HR: Oh come on you’re not getting that
MT: I am.
HT: You’re still the kid yourself.
HR: Now on the bell-shaped curve take us through a twice exceptional individual. Did they quote, grow out of it or what happens to them in adulthood.
MT: It depends. Some gifted kids are really…ones who are gifted we’re born with in with higher level cognitive abilities I mean that’s what really the definition of gifted is. In other words, our innate cognitive potential is higher than in another population. So when we’re working with those kinds of kids they’re born with a sensory system that is too young. In other words they take in more sensory information than they can process. They might be able to think up bigger ideas than they can put to paper. They might be able to really you know do really high-level thinking but their motor skills, their fine motor skills are still very young. So some of the asynchrony is inherent in being you know, just being a gifted kid…and by the way we see that on the other end of the bell curve too. We see kids with intellectual disabilities having a synchronous development. So it doesn’t just have to be a gifted kid, just happens that I specialized in gifted kids. So when a kid is born outside of norms in terms of their cognitive abilities, very often some of their other skills will develop at different levels and that can make them asynchronous. Now that’s a that’s the easy part of asynchronous development because what we have in extremes, that I see, is very often in addition to those normal developmental things that just haven’t caught up yet or those normal things that haven’t aged out yet. We’re also seeing some mental health social emotional behavioral learning disabilities all the way into the extremes of you know bright kids with autism spectrum disorders. So in other words that could take a the the term is very very broad and that can cover it can cover any type of kid who has skills that are you know ranging from the first percentile to the 99th percentile and or above those and below those numbers and it can fall anywhere within there, and it can be any of the skills. So like I say it’s a very it’s a very mixed bag in terms of working and identifying some of those things.
HR: What’s the biggest single thing about a twice exceptional individual that our audience may not get?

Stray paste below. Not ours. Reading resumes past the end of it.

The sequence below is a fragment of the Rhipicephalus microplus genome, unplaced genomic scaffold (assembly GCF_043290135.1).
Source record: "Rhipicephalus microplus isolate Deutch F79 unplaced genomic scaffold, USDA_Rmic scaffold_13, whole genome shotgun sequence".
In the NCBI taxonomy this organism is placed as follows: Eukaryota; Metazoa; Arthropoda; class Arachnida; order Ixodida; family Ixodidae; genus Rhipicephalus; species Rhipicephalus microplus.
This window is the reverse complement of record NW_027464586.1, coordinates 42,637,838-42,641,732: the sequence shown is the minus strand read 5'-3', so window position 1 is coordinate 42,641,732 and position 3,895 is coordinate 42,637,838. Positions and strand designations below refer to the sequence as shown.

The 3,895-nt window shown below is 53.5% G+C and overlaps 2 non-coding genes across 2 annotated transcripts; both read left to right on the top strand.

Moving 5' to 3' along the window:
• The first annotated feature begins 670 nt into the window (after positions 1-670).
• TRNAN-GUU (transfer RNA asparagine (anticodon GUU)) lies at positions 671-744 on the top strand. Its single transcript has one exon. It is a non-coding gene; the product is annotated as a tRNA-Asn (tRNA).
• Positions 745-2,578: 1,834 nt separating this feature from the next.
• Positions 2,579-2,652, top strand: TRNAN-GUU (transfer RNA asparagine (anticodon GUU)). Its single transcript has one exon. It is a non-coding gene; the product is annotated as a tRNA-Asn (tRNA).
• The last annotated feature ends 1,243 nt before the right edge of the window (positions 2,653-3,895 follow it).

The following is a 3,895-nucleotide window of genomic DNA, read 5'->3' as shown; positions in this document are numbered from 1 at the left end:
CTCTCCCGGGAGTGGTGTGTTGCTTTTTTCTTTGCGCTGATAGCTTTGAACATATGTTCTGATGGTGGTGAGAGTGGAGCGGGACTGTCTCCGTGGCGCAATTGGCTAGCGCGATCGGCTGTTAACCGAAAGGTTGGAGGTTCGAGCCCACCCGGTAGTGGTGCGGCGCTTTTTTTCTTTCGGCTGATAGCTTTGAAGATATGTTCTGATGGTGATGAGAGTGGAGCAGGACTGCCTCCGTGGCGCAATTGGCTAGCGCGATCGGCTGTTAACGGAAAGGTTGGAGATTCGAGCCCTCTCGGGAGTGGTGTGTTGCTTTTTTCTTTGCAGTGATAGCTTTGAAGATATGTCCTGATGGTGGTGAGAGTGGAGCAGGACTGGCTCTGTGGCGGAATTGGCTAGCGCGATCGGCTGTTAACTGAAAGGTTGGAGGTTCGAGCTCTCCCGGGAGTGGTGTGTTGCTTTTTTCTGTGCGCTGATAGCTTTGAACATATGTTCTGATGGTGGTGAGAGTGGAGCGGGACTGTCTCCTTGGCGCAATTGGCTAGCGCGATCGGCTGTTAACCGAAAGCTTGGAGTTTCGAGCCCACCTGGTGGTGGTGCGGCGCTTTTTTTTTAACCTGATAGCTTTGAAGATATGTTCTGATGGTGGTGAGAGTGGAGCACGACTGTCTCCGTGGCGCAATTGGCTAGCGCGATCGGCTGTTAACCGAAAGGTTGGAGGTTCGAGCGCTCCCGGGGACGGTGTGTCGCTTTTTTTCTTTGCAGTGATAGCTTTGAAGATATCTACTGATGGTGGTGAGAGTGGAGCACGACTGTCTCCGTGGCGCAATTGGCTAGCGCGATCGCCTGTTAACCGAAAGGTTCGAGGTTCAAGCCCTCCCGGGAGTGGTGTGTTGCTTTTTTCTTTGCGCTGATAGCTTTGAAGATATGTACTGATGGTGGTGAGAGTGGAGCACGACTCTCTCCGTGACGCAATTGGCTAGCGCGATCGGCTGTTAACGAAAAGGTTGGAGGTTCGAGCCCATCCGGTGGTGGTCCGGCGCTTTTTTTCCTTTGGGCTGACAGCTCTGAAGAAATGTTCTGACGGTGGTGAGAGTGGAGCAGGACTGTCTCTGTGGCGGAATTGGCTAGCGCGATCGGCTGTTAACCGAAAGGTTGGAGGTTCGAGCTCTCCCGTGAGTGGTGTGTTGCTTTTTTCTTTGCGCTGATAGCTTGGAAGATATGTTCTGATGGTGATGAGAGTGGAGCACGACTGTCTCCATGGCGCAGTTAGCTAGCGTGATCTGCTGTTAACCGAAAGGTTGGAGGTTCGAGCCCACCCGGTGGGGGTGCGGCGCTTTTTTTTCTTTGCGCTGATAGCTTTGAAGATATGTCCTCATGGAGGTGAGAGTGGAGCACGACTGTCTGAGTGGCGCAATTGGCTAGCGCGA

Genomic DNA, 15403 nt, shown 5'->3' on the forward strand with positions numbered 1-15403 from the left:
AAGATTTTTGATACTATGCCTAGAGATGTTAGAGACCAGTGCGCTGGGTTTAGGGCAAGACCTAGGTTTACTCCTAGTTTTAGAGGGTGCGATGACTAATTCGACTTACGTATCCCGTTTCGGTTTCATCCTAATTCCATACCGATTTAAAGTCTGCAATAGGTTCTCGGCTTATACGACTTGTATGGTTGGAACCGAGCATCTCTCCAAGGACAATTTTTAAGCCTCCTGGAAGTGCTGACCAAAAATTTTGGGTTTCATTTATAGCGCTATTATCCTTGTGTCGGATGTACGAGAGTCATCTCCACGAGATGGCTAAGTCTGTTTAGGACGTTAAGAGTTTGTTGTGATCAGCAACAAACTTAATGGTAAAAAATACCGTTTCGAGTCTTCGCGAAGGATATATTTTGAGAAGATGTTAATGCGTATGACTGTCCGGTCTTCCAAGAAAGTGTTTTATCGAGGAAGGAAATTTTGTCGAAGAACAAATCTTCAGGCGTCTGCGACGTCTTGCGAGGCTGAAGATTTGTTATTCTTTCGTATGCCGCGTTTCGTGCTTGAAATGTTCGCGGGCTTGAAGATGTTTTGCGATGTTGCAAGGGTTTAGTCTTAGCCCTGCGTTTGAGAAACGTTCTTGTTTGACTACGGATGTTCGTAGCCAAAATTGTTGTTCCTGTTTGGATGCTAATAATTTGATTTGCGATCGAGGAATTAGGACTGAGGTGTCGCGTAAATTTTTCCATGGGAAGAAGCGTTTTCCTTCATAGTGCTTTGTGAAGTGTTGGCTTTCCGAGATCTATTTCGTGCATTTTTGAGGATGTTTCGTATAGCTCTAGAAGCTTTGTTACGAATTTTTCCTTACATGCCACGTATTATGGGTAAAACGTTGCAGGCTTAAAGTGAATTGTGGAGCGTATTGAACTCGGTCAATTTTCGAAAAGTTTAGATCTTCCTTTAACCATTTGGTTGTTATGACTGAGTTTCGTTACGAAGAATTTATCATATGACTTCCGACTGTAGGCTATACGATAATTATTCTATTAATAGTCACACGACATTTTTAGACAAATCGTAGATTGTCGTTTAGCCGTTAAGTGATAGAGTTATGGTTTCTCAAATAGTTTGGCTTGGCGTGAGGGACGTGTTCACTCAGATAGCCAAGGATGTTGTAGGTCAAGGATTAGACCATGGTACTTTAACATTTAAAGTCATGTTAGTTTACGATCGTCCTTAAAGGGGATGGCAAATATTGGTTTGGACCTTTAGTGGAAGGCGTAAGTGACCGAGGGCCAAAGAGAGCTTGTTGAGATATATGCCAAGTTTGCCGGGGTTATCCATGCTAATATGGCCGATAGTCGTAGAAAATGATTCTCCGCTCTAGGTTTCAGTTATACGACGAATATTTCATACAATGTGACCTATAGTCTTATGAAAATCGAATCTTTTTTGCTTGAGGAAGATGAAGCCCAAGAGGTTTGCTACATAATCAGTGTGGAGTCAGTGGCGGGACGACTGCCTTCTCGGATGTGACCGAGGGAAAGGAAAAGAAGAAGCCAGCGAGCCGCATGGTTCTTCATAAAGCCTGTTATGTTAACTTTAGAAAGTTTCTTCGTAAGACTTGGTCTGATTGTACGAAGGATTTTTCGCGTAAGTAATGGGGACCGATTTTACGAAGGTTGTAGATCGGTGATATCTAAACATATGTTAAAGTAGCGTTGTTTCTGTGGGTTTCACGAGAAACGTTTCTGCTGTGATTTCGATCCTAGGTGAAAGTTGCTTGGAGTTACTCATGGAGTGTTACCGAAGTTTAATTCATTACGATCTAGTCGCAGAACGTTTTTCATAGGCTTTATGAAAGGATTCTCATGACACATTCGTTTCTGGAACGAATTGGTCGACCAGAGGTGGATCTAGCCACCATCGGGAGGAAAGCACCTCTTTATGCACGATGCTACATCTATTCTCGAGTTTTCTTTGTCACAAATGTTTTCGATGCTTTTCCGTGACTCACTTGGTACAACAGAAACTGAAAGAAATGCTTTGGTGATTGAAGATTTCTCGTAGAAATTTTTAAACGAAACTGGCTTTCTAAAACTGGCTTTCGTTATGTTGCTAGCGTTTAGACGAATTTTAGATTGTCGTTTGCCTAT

MT: How exhausting it is to be twice exceptional…and by the way I think I take certainly for my own TBI experience to understand that when you’re compensating…in other words if you’re fairly bright and you can cover it you can compensate, you can fake it you have you can figure it out even if it doesn’t come easy for you, you can do that for a period of time…and you can do that fairly well for a period of time until your reserves are shot and what happens…and this is what I see in my you know these kids start out looking pretty good, they look bright, they look corky, they looking consistent, they look unpredictable. On Monday they can answer the question, on Thursday they can’t answer the question but in their younger grades they they kind of get by. In other words they don’t qualify for special ed services, they don’t need a you know they don’t even though need because they don’t look bad enough yet…but what happens especially it seems like during those growing up years where you’re growing you know or where we’re they need support so usually they’re not getting the supports they starting to grow a foot a year and we’re really developing and these young people are really you know coming through those growth spurts. I really see what I what it starts out is kind of adrenal activation…and by the way in autism it’s a whole different story because kids with autism get this when they’re tiny and little tiny babies but you’re more you’re more kind of if there is such a thing you are more vanilla, give you know you’re more traditional looking. Twice exceptional kids kind of can keep it together for a few years, but what happens is somewhere during you know 8-12, sometimes they make it to 13-14 they really start having a lot of problems with digestion. They start having problems by not being able to sleep. They get headaches, stomachaches and it starts looking like anxiety…and what that really is is adrenal activation. In other words they’re using too much energy in a day and they’re having to having to dip into these biological reserves that we all have for survival but that’s not very sustainable…and so what happens is they’re exhausted even though they’re not tired, sleepy tired, they’re exhausted and that overtime room results in some other real big problems because it actually affects the way they pull nutrients out of their food, it affects their you know digestive tract, it affects their detoxification process, their cellular respiration process, some of these higher-order functions that we need for long-term sustainability get taxed too hard during adolescence…and we start seeing that’s the place where we also you know walk to middle school instead of having one class and one teacher who’s kind of got our back. Now we’ve got you know seven classes and seven teachers and we’re trying to navigate all these you know different people…and what what I really see is that that’s where the sustainability failed them and they’re not able to literally make it through a school year…and so we start seeing behavioral stuff. We start seeing you know some of the young men become behavior problems. In other words that’s easier to act than to keep working and not be successful. Young women can be very internalizing, again those are blatant categories that don’t apply to every kid because we can have young men doing what young women do and vice versa, but I have you know I get kids who are cutting on themselves or kids who are, you know, really very depressed, very suicidal. So I see a lot of that mental health stuff kind of popping up in those years and when I really start working with those kids, first thing I’ll do is put them in bed for a week and it’s amazing how; I mean I’ve been able to circumvent a number of hospitalizations for kids by putting them in bed and letting them really rest and you know making sure they obviously have some supervision around that…but just getting them rested and then figuring out how to work with the things that are consuming all their energy in such a way that they’re not so exhausted. So that’s the I think that’s the number one hurdle and it’s the one that we missed because we don’t see that that kid got so tired we don’t recognize how how tired they really are.